Sins of the fathers and echoes from the past

I’ve been researching my family’s genealogy for over 20 years now. I began in 1992, long before the advent of such online resources as Ancestry.com. In those early days I traveled to the National Archives on many of my days off, checked into the research room and poured over images on microfilm looking for the threads of my family’s line, spread out across census documents and military rosters. As technology has improved and resources have become connected to the Internet, my reach has extended and the ability to search archives very distant from me increased. I have managed to track several of my family’s roots back into the 1600’s and a couple of them further than that. It’s been a wonderful hobby and a terrific enterprise for an amateur historian.

The one thing you have to get right with early on in a search of your family tree is that every family has its angels… and those who very clearly aren’t. My wife has a literal horse thief in her line. There’ve been a few men in my lineage who weren’t real kind to their wives and kids. Family trees are more than names and dates on a page. These are real people with real flaws. Still, there are moments when you come across something that gives you pause and, honestly, can give you an uncomfortably nauseous feeling. Even though my research has revealed that the documents I found in my searching today are actually referring to someone else, unrelated to me, it was a bit of an eye-opening experience, in more ways that one.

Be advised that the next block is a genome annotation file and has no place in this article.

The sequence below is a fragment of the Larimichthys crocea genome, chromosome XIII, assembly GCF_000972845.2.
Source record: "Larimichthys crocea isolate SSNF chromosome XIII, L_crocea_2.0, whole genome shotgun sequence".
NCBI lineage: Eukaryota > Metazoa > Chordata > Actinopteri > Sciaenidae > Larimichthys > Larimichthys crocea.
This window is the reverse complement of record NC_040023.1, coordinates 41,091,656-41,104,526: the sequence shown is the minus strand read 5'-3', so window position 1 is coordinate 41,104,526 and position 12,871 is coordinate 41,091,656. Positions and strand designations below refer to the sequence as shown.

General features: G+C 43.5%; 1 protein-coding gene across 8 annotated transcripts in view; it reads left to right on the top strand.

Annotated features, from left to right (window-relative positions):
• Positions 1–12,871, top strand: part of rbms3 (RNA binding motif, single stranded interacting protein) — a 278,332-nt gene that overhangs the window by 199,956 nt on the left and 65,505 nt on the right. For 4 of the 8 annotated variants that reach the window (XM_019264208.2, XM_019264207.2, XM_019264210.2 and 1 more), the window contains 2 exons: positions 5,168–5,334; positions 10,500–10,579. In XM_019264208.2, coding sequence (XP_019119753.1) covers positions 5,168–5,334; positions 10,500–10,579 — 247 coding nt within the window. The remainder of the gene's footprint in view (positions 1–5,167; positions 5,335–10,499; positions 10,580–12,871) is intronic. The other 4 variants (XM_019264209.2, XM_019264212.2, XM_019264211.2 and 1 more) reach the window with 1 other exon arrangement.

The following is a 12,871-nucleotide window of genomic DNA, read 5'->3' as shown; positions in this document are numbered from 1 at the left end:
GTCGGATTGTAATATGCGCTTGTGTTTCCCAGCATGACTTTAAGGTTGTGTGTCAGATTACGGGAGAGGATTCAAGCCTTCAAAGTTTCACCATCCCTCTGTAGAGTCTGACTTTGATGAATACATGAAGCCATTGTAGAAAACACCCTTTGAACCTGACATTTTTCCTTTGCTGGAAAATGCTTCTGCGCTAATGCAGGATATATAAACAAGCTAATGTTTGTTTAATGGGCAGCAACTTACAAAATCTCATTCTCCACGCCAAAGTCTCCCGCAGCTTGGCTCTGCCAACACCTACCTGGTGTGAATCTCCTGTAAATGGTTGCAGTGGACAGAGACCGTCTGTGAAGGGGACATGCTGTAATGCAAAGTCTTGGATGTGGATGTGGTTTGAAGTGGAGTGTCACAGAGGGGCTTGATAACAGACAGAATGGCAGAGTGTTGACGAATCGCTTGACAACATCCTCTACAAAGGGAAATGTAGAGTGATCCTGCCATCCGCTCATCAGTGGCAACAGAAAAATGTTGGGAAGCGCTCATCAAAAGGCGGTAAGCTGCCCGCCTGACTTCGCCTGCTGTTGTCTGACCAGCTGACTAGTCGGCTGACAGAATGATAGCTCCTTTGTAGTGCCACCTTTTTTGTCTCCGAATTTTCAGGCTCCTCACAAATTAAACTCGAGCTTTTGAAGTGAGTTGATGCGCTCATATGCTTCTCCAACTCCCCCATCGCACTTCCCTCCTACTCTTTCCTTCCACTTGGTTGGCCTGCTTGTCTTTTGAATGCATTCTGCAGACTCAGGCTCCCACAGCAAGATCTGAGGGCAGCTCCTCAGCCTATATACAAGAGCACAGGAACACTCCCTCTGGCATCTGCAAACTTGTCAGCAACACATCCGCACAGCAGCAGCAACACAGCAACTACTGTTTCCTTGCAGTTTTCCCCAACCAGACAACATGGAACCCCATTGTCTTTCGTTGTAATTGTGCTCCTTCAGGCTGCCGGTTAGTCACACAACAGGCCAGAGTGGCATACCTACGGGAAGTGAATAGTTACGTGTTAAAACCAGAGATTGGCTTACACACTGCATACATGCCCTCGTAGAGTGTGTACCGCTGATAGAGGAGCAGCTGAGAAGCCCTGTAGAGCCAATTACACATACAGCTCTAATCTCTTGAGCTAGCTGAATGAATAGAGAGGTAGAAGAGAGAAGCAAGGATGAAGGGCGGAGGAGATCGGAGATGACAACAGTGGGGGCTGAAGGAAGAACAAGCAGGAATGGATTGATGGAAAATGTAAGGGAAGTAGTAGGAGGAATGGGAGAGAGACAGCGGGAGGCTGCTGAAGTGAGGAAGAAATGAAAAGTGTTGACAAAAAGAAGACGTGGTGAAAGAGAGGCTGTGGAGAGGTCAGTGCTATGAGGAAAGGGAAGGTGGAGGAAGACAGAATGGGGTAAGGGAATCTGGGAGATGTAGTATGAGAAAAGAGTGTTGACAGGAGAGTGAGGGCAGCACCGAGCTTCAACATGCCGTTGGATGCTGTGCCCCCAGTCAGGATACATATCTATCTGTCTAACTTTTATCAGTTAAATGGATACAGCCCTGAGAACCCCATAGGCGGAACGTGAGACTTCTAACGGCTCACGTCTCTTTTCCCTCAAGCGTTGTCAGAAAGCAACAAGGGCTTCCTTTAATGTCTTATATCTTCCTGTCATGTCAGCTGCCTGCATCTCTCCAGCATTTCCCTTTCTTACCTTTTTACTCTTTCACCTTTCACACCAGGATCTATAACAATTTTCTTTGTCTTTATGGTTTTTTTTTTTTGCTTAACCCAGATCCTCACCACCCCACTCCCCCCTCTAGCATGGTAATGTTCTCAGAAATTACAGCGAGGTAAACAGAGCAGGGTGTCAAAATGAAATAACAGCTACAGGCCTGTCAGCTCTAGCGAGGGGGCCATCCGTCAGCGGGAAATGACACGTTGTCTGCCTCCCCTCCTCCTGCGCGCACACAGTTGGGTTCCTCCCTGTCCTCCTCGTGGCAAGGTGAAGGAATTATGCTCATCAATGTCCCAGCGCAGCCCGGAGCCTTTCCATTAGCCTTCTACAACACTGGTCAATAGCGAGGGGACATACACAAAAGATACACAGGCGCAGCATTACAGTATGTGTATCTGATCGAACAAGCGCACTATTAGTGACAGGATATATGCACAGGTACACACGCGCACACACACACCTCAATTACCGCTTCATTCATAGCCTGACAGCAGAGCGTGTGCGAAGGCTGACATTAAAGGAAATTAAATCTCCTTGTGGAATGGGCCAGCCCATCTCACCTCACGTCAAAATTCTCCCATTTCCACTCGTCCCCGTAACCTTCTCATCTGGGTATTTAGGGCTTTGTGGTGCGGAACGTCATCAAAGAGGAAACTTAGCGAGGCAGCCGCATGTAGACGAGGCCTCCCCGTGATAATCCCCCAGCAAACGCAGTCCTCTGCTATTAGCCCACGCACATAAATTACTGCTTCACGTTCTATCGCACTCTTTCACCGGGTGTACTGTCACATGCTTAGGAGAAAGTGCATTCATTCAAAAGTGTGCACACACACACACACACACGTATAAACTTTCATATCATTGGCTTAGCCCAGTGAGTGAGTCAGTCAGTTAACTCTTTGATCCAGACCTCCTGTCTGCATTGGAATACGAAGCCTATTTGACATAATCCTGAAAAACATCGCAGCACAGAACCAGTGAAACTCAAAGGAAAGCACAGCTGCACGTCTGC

A breakthrough yesterday led me along a line I’d not had much documentation for previously and I located an ancestor who lived in Maryland just prior to the Revolutionary War. East coast states have some excellent records, New England best of all, so once you track an ancestor over this way the chances of find additional documents goes up. So it was with some excitement that I found a reference to a will written by this ancestor detailing the inheritances he was bequeathing to his children. (It was in reading the names of those children that I determined that this will was written by a different person of the same name.) What caught me unaware was in the 2nd line – a bestowal of a negro woman to this person’s eldest son, along with a horse, a cart, and some land. I literally blinked hard, thinking I’d misread that.

I hadn’t. As I read the rest of will, each child of the deceased was granted some list of property, the lead element of which was listed as a negro woman or man, boy or girl. They were listed by name, these people being bequeathed. I admit to recoiling, mentally, at the notion and the immediate thought flying through my head was wondering whether the slaves I was reading about were a family, whether I was reading someone casually separating a young boy from his parents or a man from his wife. Though I’ve determined, 100%, that the will does not belong to the ancestor I’m tracking I remain… angered.

Somehow I’ve managed to not have any slave owners in my family line, at least not yet. I’m not blinded, though. I know full well that the practice was widespread and that there will likely come a day when I find one in the tree. I know that when that day comes I’ll revisit this anger and, being human, it will likely color the prayers I say nightly for the repose of the souls of my ancestors. But in thinking this over and in writing this post, I’ve also come to recognize the ray of light coming from this gloom: the fact that I find even the words on some aged page repellent is a sign of better times. I’m glad for that.

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